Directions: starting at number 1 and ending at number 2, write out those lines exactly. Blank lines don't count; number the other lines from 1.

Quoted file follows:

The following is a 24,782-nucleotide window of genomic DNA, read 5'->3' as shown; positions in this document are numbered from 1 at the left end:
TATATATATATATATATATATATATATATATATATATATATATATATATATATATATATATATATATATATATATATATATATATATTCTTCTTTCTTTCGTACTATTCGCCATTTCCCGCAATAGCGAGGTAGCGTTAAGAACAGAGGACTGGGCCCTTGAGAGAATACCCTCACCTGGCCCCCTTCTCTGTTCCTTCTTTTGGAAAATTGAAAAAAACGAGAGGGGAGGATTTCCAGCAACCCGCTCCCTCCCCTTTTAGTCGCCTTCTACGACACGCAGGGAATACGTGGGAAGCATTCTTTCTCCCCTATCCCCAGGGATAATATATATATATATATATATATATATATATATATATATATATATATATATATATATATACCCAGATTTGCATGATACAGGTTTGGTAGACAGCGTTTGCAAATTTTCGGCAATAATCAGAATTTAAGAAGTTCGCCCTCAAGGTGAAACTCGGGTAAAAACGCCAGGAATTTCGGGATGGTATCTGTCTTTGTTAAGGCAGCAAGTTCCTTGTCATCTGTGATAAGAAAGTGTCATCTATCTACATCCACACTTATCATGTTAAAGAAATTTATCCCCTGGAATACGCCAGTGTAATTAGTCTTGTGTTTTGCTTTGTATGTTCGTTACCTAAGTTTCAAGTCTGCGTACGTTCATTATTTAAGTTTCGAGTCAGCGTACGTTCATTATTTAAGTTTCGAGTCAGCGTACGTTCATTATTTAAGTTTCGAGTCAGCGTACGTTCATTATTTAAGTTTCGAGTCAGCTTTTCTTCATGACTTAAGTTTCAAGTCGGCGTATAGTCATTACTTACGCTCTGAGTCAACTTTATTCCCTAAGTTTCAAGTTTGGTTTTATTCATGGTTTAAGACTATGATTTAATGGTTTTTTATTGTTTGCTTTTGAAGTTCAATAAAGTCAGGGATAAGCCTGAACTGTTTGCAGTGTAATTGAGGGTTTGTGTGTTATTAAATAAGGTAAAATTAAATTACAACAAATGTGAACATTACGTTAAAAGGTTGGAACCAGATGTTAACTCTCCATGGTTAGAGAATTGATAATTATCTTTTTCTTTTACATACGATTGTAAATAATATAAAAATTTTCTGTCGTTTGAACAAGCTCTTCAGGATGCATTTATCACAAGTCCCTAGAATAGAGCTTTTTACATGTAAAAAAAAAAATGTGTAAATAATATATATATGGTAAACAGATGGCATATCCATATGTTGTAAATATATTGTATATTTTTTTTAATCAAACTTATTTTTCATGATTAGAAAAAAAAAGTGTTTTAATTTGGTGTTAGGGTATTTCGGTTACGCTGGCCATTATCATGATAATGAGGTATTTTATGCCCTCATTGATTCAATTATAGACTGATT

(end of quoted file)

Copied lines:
The following is a 24,782-nucleotide window of genomic DNA, read 5'->3' as shown; positions in this document are numbered from 1 at the left end:
TATATATATATATATATATATATATATATATATATATATATATATATATATATATATATATATATATATATATATATATATATATATTCTTCTTTCTTTCGTACTATTCGCCATTTCCCGCAATAGCGAGGTAGCGTTAAGAACAGAGGACTGGGCCCTTGAGAGAATACCCTCACCTGGCCCCCTTCTCTGTTCCTTCTTTTGGAAAATTGAAAAAAACGAGAGGGGAGGATTTCCAGCAACCCGCTCCCTCCCCTTTTAGTCGCCTTCTACGACACGCAGGGAATACGTGGGAAGCATTCTTTCTCCCCTATCCCCAGGGATAATATATATATATATATATATATATATATATATATATATATATATATATATATATATATACCCAGATTTGCATGATACAGGTTTGGTAGACAGCGTTTGCAAATTTTCGGCAATAATCAGAATTTAAGAAGTTCGCCCTCAAGGTGAAACTCGGGTAAAAACGCCAGGAATTTCGGGATGGTATCTGTCTTTGTTAAGGCAGCAAGTTCCTTGTCATCTGTGATAAGAAAGTGTCATCTATCTACATCCACACTTATCATGTTAAAGAAATTTATCCCCTGGAATACGCCAGTGTAATTAGTCTTGTGTTTTGCTTTGTATGTTCGTTACCTAAGTTTCAAGTCTGCGTACGTTCATTATTTAAGTTTCGAGTCAGCGTACGTTCATTATTTAAGTTTCGAGTCAGCGTACGTTCATTATTTAAGTTTCGAGTCAGCGTACGTTCATTATTTAAGTTTCGAGTCAGCTTTTCTTCATGACTTAAGTTTCAAGTCGGCGTATAGTCATTACTTACGCTCTGAGTCAACTTTATTCCCTAAGTTTCAAGTTTGGTTTTATTCATGGTTTAAGACTATGATTTAATGGTTTTTTATTGTTTGCTTTTGAAGTTCAATAAAGTCAGGGATAAGCCTGAACTGTTTGCAGTGTAATTGAGGGTTTGTGTGTTATTAAATAAGGTAAAATTAAATTACAACAAATGTGAACATTACGTTAAAAGGTTGGAACCAGATGTTAACTCTCCATGGTTAGAGAATTGATAATTATCTTTTTCTTTTACATACGATTGTAAATAATATAAAAATTTTCTGTCGTTTGAACAAGCTCTTCAGGATGCATTTATCACAAGTCCCTAGAATAGAGCTTTTTACATGTAAAAAAAAAAATGTGTAAATAATATATATATGGTAAACAGATGGCATATCCATATGTTGTAAATATATTGTATATTTTTTTTAATCAAACTTATTTTTCATGATTAGAAAAAAAAAGTGTTTTAATTTGGTGTTAGGGTATTTCGGTTACGCTGGCCATTATCATGATAATGAGGTATTTTATGCCCTCATTGATTCAATTATAGACTGATT